Thursday, May 31, 2012

Name Post: Names that Travel

Connemara Cows

                Ireland’s history is full of travelers.  It is said that the Irish diaspora is made up of more than 80 million people (thirteen times the population of the island itself).  Immigration and emigration have given the country a rather romantic history of transience.  There are countless songs written about places here that reference Dublin’s cobblestone streets, Galway’s seaside, or a general longing for home.  Throughout my first few weeks in Ireland, whenever I would hear these songs on the street or in pubs, I’d think they were written just for me (as we tend to do with songs). Then I realized they were written for a nation of travelers.
                The Travelers I spoke with today in Galway were of a particular kind. Although most people in Ireland are travelers, the Travelers with a capital “T” are a traditionally nomadic group of ethnic Irish origin.  In Ireland, Travelers are often referred to as “tinkers” or “knackers,” while in other countries, people more frequently use the terms “gypsies” to describe them.  In their own language, they call themselves Pavee, and in the Irish language they’re called Lucht Siúil, which means “the walking people.”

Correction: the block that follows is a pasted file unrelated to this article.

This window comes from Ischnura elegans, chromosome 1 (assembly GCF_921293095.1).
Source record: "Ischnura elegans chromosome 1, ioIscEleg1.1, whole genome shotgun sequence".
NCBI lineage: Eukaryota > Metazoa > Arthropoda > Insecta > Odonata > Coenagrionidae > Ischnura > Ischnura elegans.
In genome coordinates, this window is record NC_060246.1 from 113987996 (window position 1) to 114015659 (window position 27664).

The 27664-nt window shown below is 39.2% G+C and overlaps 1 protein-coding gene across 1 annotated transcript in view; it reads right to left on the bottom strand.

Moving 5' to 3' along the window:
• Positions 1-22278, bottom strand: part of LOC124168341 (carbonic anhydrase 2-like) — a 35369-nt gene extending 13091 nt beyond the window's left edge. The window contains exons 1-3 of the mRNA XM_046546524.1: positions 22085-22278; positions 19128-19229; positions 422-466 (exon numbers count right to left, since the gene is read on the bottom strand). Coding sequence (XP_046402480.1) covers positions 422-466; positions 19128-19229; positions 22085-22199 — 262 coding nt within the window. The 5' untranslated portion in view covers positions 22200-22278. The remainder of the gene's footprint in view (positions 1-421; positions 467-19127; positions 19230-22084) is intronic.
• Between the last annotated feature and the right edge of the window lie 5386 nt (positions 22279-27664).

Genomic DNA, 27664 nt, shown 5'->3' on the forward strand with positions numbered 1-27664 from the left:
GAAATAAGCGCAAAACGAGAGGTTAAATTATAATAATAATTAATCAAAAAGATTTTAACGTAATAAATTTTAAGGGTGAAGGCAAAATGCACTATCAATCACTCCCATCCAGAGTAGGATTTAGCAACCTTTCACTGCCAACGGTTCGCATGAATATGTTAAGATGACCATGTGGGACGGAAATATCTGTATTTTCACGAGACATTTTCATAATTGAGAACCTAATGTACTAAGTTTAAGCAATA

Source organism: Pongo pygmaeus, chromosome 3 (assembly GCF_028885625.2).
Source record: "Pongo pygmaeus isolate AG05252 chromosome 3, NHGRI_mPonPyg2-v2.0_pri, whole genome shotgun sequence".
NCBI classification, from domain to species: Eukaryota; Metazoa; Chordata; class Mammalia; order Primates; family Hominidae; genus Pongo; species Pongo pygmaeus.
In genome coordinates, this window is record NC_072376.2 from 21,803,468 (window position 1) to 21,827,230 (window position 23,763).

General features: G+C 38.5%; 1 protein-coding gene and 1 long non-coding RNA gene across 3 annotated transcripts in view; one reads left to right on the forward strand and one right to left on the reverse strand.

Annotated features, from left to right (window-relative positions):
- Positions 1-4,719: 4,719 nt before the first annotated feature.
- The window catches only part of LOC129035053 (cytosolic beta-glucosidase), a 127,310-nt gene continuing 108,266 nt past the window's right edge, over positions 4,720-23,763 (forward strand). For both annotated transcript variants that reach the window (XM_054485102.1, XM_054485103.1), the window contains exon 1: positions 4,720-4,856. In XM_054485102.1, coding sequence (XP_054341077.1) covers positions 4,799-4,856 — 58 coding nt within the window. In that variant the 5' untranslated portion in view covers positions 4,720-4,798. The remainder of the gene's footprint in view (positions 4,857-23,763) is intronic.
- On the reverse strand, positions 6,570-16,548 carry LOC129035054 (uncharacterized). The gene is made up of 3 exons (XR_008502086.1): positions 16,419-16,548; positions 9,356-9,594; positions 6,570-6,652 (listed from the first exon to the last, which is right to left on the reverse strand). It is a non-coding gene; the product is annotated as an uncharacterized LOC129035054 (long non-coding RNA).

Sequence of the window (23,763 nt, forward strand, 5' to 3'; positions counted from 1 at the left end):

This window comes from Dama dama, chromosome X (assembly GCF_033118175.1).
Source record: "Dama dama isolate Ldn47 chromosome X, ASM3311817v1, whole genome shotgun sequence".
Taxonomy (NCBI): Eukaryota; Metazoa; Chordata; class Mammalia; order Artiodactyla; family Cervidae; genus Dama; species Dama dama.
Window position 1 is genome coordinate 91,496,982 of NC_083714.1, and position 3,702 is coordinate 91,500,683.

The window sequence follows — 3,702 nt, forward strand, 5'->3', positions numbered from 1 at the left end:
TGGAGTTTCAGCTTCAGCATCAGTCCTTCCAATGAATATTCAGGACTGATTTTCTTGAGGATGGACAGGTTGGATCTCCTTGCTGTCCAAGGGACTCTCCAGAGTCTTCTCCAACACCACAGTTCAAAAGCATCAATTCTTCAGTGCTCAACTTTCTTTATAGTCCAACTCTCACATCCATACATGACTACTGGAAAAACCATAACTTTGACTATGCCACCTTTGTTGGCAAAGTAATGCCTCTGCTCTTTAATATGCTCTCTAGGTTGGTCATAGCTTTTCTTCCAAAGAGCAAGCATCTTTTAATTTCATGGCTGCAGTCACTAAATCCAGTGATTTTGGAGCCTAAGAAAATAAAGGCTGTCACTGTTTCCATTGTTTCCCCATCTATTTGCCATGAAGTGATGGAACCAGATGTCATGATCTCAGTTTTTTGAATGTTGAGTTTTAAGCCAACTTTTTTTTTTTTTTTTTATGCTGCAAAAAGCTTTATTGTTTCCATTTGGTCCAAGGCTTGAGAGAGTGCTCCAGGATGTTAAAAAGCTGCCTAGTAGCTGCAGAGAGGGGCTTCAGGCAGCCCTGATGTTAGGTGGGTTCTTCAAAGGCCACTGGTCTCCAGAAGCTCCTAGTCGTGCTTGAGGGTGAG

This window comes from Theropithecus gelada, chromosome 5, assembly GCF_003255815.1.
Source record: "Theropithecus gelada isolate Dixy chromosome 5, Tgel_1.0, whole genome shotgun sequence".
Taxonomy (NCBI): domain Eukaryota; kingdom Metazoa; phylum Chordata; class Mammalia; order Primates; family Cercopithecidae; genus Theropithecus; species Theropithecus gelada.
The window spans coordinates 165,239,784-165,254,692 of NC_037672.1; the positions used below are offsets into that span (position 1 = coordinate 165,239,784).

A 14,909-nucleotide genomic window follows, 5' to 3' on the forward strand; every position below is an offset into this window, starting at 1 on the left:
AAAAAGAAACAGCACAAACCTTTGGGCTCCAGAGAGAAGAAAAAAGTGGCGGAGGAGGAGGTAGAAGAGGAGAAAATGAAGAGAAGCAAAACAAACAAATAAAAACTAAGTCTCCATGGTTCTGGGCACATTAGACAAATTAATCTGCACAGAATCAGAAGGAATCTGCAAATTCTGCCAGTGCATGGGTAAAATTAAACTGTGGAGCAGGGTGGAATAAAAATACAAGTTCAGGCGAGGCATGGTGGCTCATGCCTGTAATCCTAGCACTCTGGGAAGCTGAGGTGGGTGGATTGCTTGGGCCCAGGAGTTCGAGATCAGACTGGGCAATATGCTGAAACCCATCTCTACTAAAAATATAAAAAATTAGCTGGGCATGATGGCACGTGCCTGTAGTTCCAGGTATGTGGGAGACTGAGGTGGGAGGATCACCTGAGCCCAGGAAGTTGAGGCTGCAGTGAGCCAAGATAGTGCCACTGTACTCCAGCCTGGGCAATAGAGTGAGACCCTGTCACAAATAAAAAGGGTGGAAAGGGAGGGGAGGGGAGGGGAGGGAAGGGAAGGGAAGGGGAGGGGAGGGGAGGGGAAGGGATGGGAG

They are also called a lot of other things, many of which are not by choice. When I went in to talk to a group of female Travelers at the Galway Travelers' Movement this morning about names, it ended up mainly being a conversation about discrimination. For many of these women, throughout their daily lives in Galway, there’s been a fine line between names and name-calling.  The 2006 census determined that Travelers make up about 0.5% of the Irish population today (there are close to 40,000 Travelers in Northern Ireland and the Republic combined). Perhaps because they are such a small minority, the discrimination they face seems to receive little attention.
Ellen Angela, who goes by “Nell” at home, is due with her first baby in October. She plans to name the baby Martin Joseph, after her boyfriend’s father. She told me when she went to the hospital for one of her appointments, the nurse at the front desk asked her if she was part of the Traveling Community. “I told her ‘yes,’” she said, “and she made a mark of it in the computer. I don’t know why she did that. I don’t know what it has to do with having a baby.”